The Rice Building at 909 Texas Avenue sits atop one of the most historic and fascinating pieces of real estate in all of Houston. Initially set aside by Augustus and John Kirby Allen for the Republic of Texas, the site served as home of the republic’s capital building from 1837 to 1839 and then again from 1842 to 1845. Later, the old capital building was transformed into a hotel, and Anson Jones, the last president of the Republic of Texas, committed suicide there in 1858.
In 1881, a new hotel was constructed on the site, and it operated for several decades until a brick, modern structure was completed in 1913. This third building is the one that remains on Texas Avenue today, and it is listed on the National Register of Historic Places.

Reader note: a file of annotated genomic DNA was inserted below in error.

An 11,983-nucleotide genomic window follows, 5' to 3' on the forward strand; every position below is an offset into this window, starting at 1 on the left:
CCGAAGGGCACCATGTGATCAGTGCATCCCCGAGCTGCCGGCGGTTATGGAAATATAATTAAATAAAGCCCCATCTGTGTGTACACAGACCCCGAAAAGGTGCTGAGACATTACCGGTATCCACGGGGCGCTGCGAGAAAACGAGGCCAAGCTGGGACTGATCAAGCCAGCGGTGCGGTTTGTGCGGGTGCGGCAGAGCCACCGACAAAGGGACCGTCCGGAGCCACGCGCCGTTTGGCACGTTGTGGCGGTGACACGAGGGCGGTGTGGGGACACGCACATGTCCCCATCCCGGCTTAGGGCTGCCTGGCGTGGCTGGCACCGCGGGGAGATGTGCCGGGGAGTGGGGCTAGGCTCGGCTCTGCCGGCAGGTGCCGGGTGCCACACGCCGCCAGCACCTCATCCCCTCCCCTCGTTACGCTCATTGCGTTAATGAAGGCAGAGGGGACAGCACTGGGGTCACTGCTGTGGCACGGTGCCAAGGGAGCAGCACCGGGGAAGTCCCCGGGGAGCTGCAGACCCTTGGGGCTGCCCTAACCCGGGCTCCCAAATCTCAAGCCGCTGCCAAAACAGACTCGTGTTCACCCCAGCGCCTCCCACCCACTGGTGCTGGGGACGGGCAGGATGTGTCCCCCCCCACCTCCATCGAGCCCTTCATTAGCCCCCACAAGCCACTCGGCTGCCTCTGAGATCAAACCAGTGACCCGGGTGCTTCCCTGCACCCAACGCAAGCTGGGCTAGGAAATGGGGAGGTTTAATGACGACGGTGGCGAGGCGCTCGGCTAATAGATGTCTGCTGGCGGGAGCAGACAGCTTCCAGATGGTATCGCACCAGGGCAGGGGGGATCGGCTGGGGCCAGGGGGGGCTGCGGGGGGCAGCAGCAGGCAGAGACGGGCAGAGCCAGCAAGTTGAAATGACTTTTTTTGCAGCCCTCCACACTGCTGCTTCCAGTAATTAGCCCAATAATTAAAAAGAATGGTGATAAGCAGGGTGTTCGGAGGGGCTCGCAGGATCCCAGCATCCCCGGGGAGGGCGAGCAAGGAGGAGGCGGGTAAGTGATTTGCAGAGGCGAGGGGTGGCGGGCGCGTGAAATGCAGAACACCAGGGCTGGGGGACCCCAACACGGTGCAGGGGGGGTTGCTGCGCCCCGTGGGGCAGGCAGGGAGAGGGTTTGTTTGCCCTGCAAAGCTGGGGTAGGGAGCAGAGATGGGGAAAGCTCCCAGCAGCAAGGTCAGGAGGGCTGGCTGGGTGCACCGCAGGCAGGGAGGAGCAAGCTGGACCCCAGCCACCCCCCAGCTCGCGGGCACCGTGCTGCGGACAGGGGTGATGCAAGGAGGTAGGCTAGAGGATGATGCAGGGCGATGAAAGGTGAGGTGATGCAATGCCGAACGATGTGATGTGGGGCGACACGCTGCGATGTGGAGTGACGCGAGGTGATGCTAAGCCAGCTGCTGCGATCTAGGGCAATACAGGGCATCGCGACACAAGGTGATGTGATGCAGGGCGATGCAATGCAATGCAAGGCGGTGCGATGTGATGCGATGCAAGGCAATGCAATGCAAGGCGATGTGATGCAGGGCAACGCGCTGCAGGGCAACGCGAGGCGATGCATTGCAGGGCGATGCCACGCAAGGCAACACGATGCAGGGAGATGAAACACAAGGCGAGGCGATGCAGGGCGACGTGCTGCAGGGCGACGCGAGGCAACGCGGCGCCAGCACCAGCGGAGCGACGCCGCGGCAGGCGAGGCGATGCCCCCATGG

Opening in 1913, the Rice Hotel played host to national conventions, presidents, astronauts, and foreign dignitaries of all stripes. Known as "Houston's Welcome to the World," the hotel featured opulently appointed areas such as the Crystal Ballroom, Empire Room, Flag Room, and Roof Garden that were well-known to the city's socialites and gleefully introduced to out-of-town guests.
Times and tastes changed, however, and the increasingly unprofitable hotel was simply boarded up in the late 1970s. But, after more than 20 years of vacancy and neglect, it became one of Houston's bright examples of re-purposing, when a complicated series of public-private partnerships led to the building's successful conversion to residential apartment lofts.